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Self-Esteem And Prejudice

Self-Esteem And Prejudice

Self-Esteem And Prejudice

Throughout the semester, we have discussed the role of self-esteem in creating prejudiced attitudes and thinking.  On one hand, many personality theorists (e.g., Adorno et al., 1950) argue that hatred and hostility toward outgroups are a result of low self-esteem.  That is, people with a negative self-image have a need to disparage outgroups as a way to increase their own sense of self-worth.

On the other hand, a number of cognitive theorists (e.g., Tajfel & Turner, 1986) contend that prejudice is tied to high self-esteem.  Specifically, a favorable self-image may lead people to assume that the groups of which they are members are superior to other groups in society.  Thus, the question:  Is it low or high self-esteem that is most responsible for prejudice?  Or, is self-esteem even related to prejudice at all?  What do you think? Self-Esteem And Prejudice



Our image of ourselves is our self esteem.  It is the worth be place on our personal feelings and capabilities.  For example, if we believe our opinions and actions are well deserving then we have good self-esteem; if on the other hand, we view our personal feelings, opinions, and abilities as of little value, then we have poor self-esteem.

Our success in all areas of our lives, including school, requires taking risks of various kinds and in a variety of situations. How well we feel about ourselves influences how willing we are to take such risks; hence, achieve our desires and fulfill our ambitions resulting in personal life satisfactions.

  • Taylor, S. E. (2012). Health Psychology(8th ed.). New York: McGraw Hill. Self-Esteem And Prejudice

Self-esteem relates to how much value we place on our desires and ability. This article describes what personal valuing means.

    • How can self-esteem help us cope with academic study?
  1. THESIS:

Steptoe, A., & Marmot, M. (2003). Burden of psychological adversity and vulnerability in middle age: Associations with biobehavioral risk factors and quality of life. Psychosomatic Medicine, 68      Good self-esteem means having balanced moods, fostering better health habits, and enjoying a fuller lifestyle.  More specially, good self-esteem can help us manage the stresses of study challenges such as taking exams, being more co-operative with colleagues, and willingness to accept greater study risks.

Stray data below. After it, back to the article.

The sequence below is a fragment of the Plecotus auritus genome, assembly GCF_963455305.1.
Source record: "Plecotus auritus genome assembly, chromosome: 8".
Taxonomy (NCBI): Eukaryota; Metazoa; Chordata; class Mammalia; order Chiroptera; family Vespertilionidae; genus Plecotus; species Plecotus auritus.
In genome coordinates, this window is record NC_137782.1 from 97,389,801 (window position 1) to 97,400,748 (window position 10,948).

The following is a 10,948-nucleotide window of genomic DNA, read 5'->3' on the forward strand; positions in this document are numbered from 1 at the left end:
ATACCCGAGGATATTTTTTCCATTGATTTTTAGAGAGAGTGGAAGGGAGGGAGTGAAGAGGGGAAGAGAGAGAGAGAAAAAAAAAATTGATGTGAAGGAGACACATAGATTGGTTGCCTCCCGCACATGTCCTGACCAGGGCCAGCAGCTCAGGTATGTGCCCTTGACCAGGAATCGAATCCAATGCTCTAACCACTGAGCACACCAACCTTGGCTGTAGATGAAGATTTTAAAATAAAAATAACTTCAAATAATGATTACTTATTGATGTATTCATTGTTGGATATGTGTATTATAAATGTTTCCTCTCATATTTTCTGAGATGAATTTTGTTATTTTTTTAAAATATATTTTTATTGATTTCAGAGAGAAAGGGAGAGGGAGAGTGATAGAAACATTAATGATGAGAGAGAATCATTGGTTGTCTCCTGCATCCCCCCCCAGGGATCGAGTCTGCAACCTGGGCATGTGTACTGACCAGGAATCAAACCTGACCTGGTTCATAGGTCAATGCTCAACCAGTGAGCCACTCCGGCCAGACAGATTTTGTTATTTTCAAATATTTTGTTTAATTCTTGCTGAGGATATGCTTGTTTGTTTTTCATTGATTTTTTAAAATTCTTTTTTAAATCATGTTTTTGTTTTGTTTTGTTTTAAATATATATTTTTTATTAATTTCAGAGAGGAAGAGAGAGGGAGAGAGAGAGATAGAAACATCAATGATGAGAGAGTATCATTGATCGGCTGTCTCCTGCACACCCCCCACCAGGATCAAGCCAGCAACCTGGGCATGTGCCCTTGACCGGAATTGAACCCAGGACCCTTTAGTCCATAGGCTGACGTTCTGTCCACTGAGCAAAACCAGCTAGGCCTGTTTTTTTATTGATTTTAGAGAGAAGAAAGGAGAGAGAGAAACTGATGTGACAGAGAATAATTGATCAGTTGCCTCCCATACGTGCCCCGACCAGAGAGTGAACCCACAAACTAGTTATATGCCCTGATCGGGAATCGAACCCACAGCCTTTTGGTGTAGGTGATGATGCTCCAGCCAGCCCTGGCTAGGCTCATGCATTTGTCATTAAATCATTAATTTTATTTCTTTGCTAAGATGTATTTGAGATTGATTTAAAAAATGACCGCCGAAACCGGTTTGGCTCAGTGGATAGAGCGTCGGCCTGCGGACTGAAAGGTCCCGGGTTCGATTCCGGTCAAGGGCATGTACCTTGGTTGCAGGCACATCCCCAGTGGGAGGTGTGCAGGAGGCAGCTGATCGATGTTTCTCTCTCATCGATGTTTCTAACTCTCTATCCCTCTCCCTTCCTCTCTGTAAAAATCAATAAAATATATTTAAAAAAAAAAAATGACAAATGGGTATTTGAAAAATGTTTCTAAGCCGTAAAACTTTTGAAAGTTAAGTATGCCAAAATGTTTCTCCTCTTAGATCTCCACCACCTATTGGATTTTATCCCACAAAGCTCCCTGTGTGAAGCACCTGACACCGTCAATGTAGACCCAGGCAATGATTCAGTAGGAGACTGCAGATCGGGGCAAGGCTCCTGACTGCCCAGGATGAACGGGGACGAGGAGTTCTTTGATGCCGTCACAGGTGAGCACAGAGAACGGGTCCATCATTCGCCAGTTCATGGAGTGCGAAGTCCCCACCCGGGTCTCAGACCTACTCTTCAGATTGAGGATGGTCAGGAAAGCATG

1. BODY
  • Taking Exams
    • Schneider, F. W., Gruman, J. A., & Coutts, L. M. (Eds.). (2012). Applied Social Psychology: Understanding and addressing social and practical problems(2nd ed.). Thousand Oaks: Sage Publications.

There are many sources that generate stress for individuals, when individuals feel adequately equipment to manage the challenges they face, they are more likely to feel good about themselves and select appropriate responses to emerging situations such as an exam

  • Shimizu, M., & Pelham. B. W. (2004). The unconscious cost of good fortune: Implicit and explicit self-esteem, positive life events, and health. Health Psychology, 23.  Self-Esteem And Prejudice

This includes a  study of students who were about to take an exam at school, and found that the students with high self-esteem were less likely to respond to stress by getting upset.

  • Being more co-operative with others

This Australian case study of a Communication Technology Company demonstrates how co-operative initiatives in the workplace can have a positive impact on stress reduction.  It shows a significant impact on job satisfaction from supportive actions with managers and how the relationship of this to employee experience of stress and cooperation. It also suggests culture as a significant factor in this dynamic as well. Self-Esteem And Prejudice

  • Willingness to accept great study risks
  • Schneider, F. W., Gruman, J. A., & Coutts, L. M. (Eds.). (2012). Applied Social Psychology: Understanding and addressing social and practical problems (2nd ed.). Thousand Oaks: Sage Publications.

How much the amount of worth we place on own desires, ambitions and capabilities determines how well we manage the uncertainties with new circumstances Self-Esteem And Prejudice

  • Creswell, J. D., Welch, W. T., Taylor, S. E., Sherman, D. K., Gruenewald, T., Mann, T. (2005). Affirmation of personal values buffers neuroendocrine and psychological stress responses. Psychological Science, 16.

Self esteem can be developed by improving the way individuals manage demanding circumstances.   Creswell et al controlled study demonstrated how the influence on the importance student self-concept had on them physiologically in performing arithmetic tasks. The results of this experiment showed that the people who had a stronger self-concept showed how they had less physiological stress reactions.  Self-Esteem And Prejudice